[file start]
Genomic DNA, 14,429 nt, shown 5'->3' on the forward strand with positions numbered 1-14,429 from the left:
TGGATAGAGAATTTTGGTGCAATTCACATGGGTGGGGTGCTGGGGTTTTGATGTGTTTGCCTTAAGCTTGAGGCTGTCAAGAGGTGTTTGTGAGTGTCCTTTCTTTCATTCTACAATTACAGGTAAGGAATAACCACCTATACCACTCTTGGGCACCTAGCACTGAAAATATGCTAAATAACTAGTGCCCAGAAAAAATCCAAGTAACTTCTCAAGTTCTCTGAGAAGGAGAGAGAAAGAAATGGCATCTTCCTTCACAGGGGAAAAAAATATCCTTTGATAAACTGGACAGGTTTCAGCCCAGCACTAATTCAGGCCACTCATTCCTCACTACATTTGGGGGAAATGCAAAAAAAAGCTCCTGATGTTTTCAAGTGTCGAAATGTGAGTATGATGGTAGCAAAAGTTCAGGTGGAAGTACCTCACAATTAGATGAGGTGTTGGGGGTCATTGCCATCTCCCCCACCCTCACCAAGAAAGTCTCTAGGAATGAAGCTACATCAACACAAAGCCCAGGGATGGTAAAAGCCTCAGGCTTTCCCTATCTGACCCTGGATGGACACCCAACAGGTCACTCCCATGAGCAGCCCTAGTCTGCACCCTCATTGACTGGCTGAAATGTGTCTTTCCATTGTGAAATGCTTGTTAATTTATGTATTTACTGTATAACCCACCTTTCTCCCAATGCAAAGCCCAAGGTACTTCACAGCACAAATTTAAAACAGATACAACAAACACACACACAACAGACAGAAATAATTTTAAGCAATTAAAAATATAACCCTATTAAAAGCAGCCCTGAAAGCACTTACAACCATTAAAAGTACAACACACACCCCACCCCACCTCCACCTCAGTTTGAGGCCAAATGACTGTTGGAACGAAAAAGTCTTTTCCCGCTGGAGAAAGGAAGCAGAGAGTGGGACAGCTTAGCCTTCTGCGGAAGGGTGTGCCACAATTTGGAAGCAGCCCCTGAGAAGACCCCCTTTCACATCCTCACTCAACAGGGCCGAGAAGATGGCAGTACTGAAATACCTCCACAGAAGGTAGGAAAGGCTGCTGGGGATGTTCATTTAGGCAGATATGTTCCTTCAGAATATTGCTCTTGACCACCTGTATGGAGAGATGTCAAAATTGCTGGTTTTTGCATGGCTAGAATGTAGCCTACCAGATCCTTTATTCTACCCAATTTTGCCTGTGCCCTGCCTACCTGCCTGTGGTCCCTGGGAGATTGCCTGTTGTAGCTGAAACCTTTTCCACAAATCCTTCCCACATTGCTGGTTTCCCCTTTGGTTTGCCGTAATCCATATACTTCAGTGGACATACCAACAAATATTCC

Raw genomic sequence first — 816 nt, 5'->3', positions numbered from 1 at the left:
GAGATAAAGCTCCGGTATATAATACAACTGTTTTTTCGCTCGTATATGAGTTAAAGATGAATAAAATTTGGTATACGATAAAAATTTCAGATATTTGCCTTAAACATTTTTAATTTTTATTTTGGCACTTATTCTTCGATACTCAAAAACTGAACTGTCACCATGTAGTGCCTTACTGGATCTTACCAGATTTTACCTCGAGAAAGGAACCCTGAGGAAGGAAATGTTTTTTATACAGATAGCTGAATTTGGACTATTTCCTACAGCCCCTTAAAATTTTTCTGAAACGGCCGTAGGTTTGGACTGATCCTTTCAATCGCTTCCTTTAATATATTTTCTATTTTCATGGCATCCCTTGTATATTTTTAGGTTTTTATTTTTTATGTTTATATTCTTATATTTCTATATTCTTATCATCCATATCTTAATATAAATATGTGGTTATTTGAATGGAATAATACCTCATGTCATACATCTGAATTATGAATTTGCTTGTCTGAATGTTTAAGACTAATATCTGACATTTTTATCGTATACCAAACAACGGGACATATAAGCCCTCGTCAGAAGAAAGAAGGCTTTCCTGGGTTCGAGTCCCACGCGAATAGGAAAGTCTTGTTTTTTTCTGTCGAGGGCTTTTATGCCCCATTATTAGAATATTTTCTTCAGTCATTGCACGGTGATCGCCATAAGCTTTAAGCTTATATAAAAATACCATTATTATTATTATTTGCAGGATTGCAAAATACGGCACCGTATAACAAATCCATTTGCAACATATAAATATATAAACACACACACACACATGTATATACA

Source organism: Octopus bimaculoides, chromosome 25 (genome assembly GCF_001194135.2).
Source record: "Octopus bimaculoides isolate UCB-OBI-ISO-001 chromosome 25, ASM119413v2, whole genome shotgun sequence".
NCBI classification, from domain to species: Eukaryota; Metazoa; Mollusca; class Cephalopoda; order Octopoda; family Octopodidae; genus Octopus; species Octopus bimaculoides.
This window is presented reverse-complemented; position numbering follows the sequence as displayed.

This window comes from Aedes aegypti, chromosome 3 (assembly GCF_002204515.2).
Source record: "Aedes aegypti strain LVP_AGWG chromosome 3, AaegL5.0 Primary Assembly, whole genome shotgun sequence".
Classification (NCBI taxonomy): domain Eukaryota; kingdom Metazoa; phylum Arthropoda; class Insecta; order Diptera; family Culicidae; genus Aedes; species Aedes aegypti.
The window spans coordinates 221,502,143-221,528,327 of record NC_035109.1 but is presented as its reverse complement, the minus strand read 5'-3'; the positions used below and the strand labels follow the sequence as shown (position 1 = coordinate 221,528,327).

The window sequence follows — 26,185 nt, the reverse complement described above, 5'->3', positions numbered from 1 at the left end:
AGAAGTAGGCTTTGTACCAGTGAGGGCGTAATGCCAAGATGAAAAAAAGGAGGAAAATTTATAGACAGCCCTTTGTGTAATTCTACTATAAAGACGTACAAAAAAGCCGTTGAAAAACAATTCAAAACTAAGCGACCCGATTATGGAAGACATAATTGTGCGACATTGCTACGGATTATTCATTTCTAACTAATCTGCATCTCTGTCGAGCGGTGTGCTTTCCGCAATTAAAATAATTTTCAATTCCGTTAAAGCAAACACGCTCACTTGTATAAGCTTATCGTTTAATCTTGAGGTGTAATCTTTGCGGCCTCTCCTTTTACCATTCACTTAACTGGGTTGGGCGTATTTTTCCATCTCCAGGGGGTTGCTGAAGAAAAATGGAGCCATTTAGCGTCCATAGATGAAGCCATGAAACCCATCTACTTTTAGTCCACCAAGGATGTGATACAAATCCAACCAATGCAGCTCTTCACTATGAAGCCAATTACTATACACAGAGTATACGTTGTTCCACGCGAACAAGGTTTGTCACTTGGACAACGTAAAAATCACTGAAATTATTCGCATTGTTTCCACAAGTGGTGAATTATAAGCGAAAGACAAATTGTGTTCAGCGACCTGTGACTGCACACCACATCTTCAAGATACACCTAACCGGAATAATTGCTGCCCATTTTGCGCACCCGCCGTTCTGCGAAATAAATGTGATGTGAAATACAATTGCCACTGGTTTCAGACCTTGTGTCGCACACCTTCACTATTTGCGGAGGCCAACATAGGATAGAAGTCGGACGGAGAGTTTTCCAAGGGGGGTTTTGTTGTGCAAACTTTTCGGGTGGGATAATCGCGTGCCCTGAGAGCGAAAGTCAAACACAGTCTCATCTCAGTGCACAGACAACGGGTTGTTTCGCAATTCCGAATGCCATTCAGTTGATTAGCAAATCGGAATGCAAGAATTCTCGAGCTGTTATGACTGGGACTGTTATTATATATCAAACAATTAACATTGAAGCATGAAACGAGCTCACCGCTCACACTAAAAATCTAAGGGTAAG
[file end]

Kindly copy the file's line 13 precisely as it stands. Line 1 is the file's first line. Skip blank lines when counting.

The window sequence follows — 26,185 nt, the reverse complement described above, 5'->3', positions numbered from 1 at the left end: